Continued from page 1

The court’s opinion also dismissively notes that Congress once tried to do something about violent and suggestive comic books: “Many in the late 1940s and early 1950s blamed comic books for fostering a ‘preoccupation with violence and horror’ among the young, leading to a rising juvenile crime rate. But efforts to convince Congress to restrict comic books failed.”

Yes, but the mere threat of legislation led to the industry’s Comics Code, which cleaned up comic books for years, until the lid came off again in the 1980s. That’s when ‘60s-addled adults decided they didn’t want to do the difficult work anymore of protecting children by enforcing even minimal cultural mores. As baby boomers have aged, it’s no coincidence that our culture has become adult-centered, with children suffering collateral damage.

Supreme Court Justice Robert H. Jackson, in a much-quoted 1949 dissent in Terminiello v. Chicago, famously wrote that “the Constitution is not a suicide pact.”

Although the majority in that case rightly upheld the free speech of those even with odious content, Jackson’s warning is worth repeating in light of the video ruling: “The choice is not between order and liberty. It is between liberty with order and anarchy without either. There is danger that, if the court does not temper its doctrinaire logic with a little practical wisdom, it will convert the constitutional Bill of Rights into a suicide pact.”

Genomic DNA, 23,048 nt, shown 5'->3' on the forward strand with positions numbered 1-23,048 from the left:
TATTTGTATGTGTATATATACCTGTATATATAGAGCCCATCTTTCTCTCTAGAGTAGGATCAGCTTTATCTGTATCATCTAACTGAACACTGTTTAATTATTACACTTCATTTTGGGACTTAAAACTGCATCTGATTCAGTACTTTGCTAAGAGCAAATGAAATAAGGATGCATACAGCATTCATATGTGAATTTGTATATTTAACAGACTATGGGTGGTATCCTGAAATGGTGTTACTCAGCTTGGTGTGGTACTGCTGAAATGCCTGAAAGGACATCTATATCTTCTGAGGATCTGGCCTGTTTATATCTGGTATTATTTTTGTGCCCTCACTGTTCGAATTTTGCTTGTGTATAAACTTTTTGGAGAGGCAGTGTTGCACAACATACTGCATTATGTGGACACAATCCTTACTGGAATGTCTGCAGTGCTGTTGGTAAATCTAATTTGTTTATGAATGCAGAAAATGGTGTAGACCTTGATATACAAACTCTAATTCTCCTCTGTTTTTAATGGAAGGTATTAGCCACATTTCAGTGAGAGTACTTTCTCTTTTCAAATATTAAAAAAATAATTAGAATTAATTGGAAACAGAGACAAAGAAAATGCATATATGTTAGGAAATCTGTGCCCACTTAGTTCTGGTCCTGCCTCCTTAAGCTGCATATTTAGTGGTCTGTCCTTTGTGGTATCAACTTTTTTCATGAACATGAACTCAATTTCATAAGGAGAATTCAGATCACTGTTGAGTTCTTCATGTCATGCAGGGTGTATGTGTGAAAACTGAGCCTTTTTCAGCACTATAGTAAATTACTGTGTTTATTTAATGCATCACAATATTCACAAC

The Constitution is the greatest political document in history and the guarantor of our God-given rights. The First Amendment has proved foundational to maintaining all of our freedoms. Exceptions should be few and necessary.

But in the hands of America’s ruling lawmakers and jurists, the First Amendment is sometimes misapplied as a free pass for dysfunction and decadence.

Robert Knight is senior fellow for the American Civil Rights Union and a columnist for The Washington Times.